Health care reform under the provisions of the Patient Protection and Affordable Care Act ("Obamacare" or ACA) continues to move forward, at greater speed in some states and at slower speed in others. We are fortunate that Oregon is one of the states that embraced the ACA process from the beginning.
We have some important changes in process and some important dates coming up. If you don't know why Oct. 1 and Jan. 1 of 2014 are important, you'd better read on.
Medicaid (known in Oregon as the Oregon Health Plan or OHP) access will be expanding in Oregon under the new rules from the ACA. Starting on Jan. 1, coverage will be available to people who earn up to 138 percent of the federal poverty line (about $15,800 a year for a single person or $32,500 for a family of four). Starting on Oct. 1, you will be able to get information and to sign up. This expansion gets rid of age and gender qualifiers and gets rid of the "lottery" for coverage. The program is largely supported by federal tax dollars.
A new, state government-sponsored company will be able to tell you about your eligibility for the Oregon Health Plan and help you sign up if you are eligible. Cover Oregon is the name of the company, and it will be running the "health insurance exchange" we have been waiting for.
People who are eligible for the Oregon Health Plan will receive help enrolling in that plan. People who are not eligible will receive assistance in choosing a health plan that will work well for them among the offerings of the 16 companies that are participating in the exchange.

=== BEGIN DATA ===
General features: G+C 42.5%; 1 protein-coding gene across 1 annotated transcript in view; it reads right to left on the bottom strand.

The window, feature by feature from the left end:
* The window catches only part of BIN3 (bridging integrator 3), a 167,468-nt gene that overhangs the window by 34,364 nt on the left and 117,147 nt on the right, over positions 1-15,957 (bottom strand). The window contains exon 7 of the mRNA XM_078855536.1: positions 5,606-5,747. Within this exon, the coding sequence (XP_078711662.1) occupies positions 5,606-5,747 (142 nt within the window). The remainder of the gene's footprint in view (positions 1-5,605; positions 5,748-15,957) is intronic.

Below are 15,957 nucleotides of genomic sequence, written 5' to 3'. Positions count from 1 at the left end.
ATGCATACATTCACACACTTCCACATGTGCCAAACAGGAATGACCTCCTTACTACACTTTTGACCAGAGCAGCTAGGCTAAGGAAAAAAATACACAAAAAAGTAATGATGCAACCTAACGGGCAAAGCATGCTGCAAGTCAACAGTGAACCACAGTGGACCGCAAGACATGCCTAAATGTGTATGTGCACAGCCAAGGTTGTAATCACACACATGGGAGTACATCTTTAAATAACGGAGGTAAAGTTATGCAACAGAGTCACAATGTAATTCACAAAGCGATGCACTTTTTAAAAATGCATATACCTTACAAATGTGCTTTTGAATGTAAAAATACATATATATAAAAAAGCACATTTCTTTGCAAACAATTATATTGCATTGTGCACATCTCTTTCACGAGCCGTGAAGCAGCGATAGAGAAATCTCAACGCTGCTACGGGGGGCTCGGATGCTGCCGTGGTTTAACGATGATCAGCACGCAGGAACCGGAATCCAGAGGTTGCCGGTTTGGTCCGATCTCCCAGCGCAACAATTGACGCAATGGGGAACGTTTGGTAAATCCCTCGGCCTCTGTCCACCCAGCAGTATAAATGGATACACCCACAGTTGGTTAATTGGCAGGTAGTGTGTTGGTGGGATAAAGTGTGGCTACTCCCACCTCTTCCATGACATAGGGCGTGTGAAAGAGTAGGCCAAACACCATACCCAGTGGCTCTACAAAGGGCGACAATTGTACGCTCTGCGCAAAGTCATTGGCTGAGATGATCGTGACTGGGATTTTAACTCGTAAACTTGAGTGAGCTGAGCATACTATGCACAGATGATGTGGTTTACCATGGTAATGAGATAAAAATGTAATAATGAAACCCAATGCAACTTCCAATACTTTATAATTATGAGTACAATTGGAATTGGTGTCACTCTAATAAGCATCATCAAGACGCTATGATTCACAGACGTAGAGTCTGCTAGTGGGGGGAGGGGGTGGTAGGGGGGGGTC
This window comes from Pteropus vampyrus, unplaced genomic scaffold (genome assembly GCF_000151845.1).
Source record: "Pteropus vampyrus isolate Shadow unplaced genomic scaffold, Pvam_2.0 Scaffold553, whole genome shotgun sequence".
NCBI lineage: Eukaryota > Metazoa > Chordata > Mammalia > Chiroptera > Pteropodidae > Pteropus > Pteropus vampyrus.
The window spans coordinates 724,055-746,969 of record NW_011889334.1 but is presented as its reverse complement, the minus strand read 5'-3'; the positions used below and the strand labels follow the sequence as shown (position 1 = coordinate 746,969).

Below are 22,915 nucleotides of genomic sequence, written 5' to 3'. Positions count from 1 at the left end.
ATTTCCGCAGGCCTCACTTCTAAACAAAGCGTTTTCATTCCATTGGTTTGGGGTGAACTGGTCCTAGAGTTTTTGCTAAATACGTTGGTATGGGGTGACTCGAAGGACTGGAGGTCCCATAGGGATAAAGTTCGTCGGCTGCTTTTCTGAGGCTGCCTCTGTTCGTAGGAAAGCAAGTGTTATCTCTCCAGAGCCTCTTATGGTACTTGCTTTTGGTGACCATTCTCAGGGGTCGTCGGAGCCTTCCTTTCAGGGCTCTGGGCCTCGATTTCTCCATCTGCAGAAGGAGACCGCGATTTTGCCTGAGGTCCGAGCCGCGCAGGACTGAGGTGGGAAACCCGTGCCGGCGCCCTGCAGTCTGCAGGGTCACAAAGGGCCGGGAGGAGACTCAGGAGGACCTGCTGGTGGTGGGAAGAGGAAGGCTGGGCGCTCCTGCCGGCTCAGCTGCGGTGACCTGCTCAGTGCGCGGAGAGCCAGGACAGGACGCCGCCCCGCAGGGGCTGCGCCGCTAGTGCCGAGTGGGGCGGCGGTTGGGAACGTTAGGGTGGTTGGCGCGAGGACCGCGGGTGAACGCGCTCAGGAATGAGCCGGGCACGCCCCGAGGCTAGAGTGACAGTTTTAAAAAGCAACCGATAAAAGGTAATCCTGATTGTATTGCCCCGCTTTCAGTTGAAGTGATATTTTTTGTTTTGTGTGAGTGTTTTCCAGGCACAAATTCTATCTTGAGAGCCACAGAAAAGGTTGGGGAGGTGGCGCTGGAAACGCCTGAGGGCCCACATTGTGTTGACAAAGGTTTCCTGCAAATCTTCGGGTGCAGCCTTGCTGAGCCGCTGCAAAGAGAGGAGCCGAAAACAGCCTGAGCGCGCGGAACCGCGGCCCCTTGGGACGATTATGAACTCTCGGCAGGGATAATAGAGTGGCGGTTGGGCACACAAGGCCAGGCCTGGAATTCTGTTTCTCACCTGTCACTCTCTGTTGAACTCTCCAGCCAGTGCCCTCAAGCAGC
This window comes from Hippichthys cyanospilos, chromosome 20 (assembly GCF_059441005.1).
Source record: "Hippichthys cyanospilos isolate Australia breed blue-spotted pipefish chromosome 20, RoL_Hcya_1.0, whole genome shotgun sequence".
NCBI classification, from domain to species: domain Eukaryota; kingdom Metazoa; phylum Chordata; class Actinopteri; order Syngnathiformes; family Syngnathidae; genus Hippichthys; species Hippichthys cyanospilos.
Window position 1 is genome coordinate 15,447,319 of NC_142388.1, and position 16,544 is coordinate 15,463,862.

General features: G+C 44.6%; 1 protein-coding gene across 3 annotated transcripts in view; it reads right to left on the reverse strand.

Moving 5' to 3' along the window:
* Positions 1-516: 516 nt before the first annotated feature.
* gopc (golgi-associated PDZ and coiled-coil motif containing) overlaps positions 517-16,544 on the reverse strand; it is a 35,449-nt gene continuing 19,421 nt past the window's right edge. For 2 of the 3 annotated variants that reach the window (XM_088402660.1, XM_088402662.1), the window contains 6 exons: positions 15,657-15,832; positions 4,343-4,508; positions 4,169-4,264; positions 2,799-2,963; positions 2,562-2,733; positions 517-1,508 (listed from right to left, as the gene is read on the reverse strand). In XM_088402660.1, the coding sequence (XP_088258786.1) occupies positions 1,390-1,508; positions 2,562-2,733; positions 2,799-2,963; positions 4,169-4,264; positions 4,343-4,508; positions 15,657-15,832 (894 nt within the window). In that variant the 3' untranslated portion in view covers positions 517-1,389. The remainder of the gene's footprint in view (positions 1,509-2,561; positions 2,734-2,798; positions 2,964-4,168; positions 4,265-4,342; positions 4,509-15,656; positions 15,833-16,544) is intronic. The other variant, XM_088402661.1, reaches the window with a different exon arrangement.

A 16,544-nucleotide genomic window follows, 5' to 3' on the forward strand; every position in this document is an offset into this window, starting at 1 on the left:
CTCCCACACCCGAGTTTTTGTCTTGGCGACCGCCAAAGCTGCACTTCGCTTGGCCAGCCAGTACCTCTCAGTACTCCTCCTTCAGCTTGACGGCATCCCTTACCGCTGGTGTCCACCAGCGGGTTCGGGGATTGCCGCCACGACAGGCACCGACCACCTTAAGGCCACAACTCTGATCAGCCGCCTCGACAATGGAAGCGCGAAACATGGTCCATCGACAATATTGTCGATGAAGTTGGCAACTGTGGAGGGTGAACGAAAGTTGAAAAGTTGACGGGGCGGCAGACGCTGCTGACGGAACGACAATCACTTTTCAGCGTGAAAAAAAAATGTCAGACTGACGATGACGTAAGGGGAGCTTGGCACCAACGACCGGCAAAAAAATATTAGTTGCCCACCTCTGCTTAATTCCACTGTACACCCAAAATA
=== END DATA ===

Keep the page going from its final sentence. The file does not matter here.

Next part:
Many people will receive financial assistance in purchasing insurance which is based on family size and income and phases out with higher incomes up to as high as 400 percent of the federal poverty line (almost $95,000 a year for a family of four). People who obtain health insurance coverage through Cover Oregon will receive assistance in comparing policies' coverage, whether they are eligible to receive financial assistance or not. All of the policies offered through Cover Oregon must meet the criteria designed to ensure quality coverage established by Cover Oregon.
Lots of people in southwestern Oregon are essentially locked out of the health care system by lack of insurance and by their inability to afford either insurance coverage or the care itself. These changes will help many of those people (estimates run as high as over 500,000 Oregonians) to gain coverage and gain access to the medical services they need.
Opening pathways to coverage for more people is important to all of us. When more people have appropriate financial access to care, the cost of insurance goes down for everyone — because right now, those of us with insurance are paying for the care provided to those who cannot pay for it themselves. Even more important, evidence suggests that when coverage is broader, the quality of care goes up and everyone gets better care.
There are good effects in our society as well. Healthier people are more productive in the workplace, making our communities more attractive as places to bring a business and look for employees. Economic prosperity tends disproportionately to flow to healthy populations.
Healthy children learn more quickly. People who learn more quickly are better able to adapt to new jobs and new roles in business, another reason why improving health care is likely to improve the overall strength of our community.
Oregon Action is proud to offer an educational session. If you are still unclear about what to do or where to go, come to the Medford Library at 6:30 p.m. Monday, Sept. 9. We will have lots of information for you.
Roger Howe is a retired family physician.